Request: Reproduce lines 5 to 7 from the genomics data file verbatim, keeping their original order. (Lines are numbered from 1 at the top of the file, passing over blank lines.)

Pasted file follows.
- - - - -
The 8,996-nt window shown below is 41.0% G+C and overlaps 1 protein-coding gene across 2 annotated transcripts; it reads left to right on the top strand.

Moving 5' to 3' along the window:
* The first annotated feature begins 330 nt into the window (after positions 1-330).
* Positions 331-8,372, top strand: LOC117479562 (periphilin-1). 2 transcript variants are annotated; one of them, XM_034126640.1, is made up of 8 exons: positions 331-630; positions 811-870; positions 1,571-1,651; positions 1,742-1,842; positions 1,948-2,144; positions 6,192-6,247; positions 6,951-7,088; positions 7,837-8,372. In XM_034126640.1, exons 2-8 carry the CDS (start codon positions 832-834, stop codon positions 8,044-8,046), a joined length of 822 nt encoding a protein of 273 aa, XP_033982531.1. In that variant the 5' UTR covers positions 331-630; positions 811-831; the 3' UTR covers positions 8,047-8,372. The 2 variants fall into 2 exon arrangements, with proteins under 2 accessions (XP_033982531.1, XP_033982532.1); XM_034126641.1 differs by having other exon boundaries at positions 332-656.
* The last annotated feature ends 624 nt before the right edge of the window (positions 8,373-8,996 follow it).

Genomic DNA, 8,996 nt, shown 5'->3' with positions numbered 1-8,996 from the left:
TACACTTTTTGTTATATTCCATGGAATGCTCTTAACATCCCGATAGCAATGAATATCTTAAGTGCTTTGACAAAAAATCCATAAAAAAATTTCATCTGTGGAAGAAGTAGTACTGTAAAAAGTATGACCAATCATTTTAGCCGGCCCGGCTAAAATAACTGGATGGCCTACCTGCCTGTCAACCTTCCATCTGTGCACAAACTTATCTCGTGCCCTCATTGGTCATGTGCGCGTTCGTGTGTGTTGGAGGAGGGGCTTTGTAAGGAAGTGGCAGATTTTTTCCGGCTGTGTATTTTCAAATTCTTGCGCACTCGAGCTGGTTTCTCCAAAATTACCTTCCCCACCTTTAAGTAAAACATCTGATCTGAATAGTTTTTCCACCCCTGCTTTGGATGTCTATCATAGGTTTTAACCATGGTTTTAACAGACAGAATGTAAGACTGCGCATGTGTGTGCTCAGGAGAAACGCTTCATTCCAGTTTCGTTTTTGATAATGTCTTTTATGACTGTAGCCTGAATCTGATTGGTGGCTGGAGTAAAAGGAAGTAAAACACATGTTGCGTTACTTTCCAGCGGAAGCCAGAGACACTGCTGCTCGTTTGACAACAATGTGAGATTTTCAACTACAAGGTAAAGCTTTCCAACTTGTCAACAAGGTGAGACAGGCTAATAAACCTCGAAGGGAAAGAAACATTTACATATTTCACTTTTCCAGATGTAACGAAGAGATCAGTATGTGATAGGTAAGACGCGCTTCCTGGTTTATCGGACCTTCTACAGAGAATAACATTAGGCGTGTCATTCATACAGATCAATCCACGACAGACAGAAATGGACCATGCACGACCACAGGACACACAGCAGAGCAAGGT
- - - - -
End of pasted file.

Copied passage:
* The last annotated feature ends 624 nt before the right edge of the window (positions 8,373-8,996 follow it).

Genomic DNA, 8,996 nt, shown 5'->3' with positions numbered 1-8,996 from the left:
TACACTTTTTGTTATATTCCATGGAATGCTCTTAACATCCCGATAGCAATGAATATCTTAAGTGCTTTGACAAAAAATCCATAAAAAAATTTCATCTGTGGAAGAAGTAGTACTGTAAAAAGTATGACCAATCATTTTAGCCGGCCCGGCTAAAATAACTGGATGGCCTACCTGCCTGTCAACCTTCCATCTGTGCACAAACTTATCTCGTGCCCTCATTGGTCATGTGCGCGTTCGTGTGTGTTGGAGGAGGGGCTTTGTAAGGAAGTGGCAGATTTTTTCCGGCTGTGTATTTTCAAATTCTTGCGCACTCGAGCTGGTTTCTCCAAAATTACCTTCCCCACCTTTAAGTAAAACATCTGATCTGAATAGTTTTTCCACCCCTGCTTTGGATGTCTATCATAGGTTTTAACCATGGTTTTAACAGACAGAATGTAAGACTGCGCATGTGTGTGCTCAGGAGAAACGCTTCATTCCAGTTTCGTTTTTGATAATGTCTTTTATGACTGTAGCCTGAATCTGATTGGTGGCTGGAGTAAAAGGAAGTAAAACACATGTTGCGTTACTTTCCAGCGGAAGCCAGAGACACTGCTGCTCGTTTGACAACAATGTGAGATTTTCAACTACAAGGTAAAGCTTTCCAACTTGTCAACAAGGTGAGACAGGCTAATAAACCTCGAAGGGAAAGAAACATTTACATATTTCACTTTTCCAGATGTAACGAAGAGATCAGTATGTGATAGGTAAGACGCGCTTCCTGGTTTATCGGACCTTCTACAGAGAATAACATTAGGCGTGTCATTCATACAGATCAATCCACGACAGACAGAAATGGACCATGCACGACCACAGGACACACAGCAGAGCAAGGT